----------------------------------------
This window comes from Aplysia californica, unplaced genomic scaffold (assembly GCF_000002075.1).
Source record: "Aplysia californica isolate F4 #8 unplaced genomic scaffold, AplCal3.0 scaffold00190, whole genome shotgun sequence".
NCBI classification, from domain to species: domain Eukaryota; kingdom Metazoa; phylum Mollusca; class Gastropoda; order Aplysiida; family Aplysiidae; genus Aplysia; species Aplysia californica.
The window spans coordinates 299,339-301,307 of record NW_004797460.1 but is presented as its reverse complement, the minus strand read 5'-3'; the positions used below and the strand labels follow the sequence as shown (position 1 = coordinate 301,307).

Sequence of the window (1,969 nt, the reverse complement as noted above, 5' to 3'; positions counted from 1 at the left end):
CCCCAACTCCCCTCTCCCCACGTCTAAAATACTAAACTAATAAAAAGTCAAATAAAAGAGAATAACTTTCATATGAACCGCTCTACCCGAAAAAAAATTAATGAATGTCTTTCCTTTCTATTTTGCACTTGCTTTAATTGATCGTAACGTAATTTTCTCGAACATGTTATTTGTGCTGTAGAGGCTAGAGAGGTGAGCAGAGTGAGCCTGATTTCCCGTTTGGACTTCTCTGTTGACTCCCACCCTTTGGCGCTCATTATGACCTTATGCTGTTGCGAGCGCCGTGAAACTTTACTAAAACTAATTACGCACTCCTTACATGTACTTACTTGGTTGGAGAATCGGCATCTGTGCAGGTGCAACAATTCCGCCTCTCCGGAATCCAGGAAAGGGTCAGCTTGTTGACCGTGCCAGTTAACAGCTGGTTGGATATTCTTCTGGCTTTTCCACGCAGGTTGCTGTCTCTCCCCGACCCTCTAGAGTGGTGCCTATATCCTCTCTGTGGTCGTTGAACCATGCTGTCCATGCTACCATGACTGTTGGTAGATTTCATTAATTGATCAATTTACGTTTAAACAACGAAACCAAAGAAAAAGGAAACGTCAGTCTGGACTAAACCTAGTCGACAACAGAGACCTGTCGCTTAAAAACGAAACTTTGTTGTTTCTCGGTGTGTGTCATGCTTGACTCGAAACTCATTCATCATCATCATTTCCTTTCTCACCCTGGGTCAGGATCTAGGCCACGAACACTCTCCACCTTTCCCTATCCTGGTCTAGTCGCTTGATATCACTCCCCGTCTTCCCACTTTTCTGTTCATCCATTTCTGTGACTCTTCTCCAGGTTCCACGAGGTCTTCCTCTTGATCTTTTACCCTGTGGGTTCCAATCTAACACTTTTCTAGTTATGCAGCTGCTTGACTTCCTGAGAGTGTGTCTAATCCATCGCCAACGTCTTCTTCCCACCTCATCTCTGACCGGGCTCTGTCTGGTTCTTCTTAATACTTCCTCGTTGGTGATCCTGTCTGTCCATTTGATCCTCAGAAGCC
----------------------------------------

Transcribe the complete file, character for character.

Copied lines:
This window comes from Aplysia californica, unplaced genomic scaffold (assembly GCF_000002075.1).
Source record: "Aplysia californica isolate F4 #8 unplaced genomic scaffold, AplCal3.0 scaffold00190, whole genome shotgun sequence".
NCBI classification, from domain to species: domain Eukaryota; kingdom Metazoa; phylum Mollusca; class Gastropoda; order Aplysiida; family Aplysiidae; genus Aplysia; species Aplysia californica.
The window spans coordinates 299,339-301,307 of record NW_004797460.1 but is presented as its reverse complement, the minus strand read 5'-3'; the positions used below and the strand labels follow the sequence as shown (position 1 = coordinate 301,307).

Sequence of the window (1,969 nt, the reverse complement as noted above, 5' to 3'; positions counted from 1 at the left end):
CCCCAACTCCCCTCTCCCCACGTCTAAAATACTAAACTAATAAAAAGTCAAATAAAAGAGAATAACTTTCATATGAACCGCTCTACCCGAAAAAAAATTAATGAATGTCTTTCCTTTCTATTTTGCACTTGCTTTAATTGATCGTAACGTAATTTTCTCGAACATGTTATTTGTGCTGTAGAGGCTAGAGAGGTGAGCAGAGTGAGCCTGATTTCCCGTTTGGACTTCTCTGTTGACTCCCACCCTTTGGCGCTCATTATGACCTTATGCTGTTGCGAGCGCCGTGAAACTTTACTAAAACTAATTACGCACTCCTTACATGTACTTACTTGGTTGGAGAATCGGCATCTGTGCAGGTGCAACAATTCCGCCTCTCCGGAATCCAGGAAAGGGTCAGCTTGTTGACCGTGCCAGTTAACAGCTGGTTGGATATTCTTCTGGCTTTTCCACGCAGGTTGCTGTCTCTCCCCGACCCTCTAGAGTGGTGCCTATATCCTCTCTGTGGTCGTTGAACCATGCTGTCCATGCTACCATGACTGTTGGTAGATTTCATTAATTGATCAATTTACGTTTAAACAACGAAACCAAAGAAAAAGGAAACGTCAGTCTGGACTAAACCTAGTCGACAACAGAGACCTGTCGCTTAAAAACGAAACTTTGTTGTTTCTCGGTGTGTGTCATGCTTGACTCGAAACTCATTCATCATCATCATTTCCTTTCTCACCCTGGGTCAGGATCTAGGCCACGAACACTCTCCACCTTTCCCTATCCTGGTCTAGTCGCTTGATATCACTCCCCGTCTTCCCACTTTTCTGTTCATCCATTTCTGTGACTCTTCTCCAGGTTCCACGAGGTCTTCCTCTTGATCTTTTACCCTGTGGGTTCCAATCTAACACTTTTCTAGTTATGCAGCTGCTTGACTTCCTGAGAGTGTGTCTAATCCATCGCCAACGTCTTCTTCCCACCTCATCTCTGACCGGGCTCTGTCTGGTTCTTCTTAATACTTCCTCGTTGGTGATCCTGTCTGTCCATTTGATCCTCAGAAGCC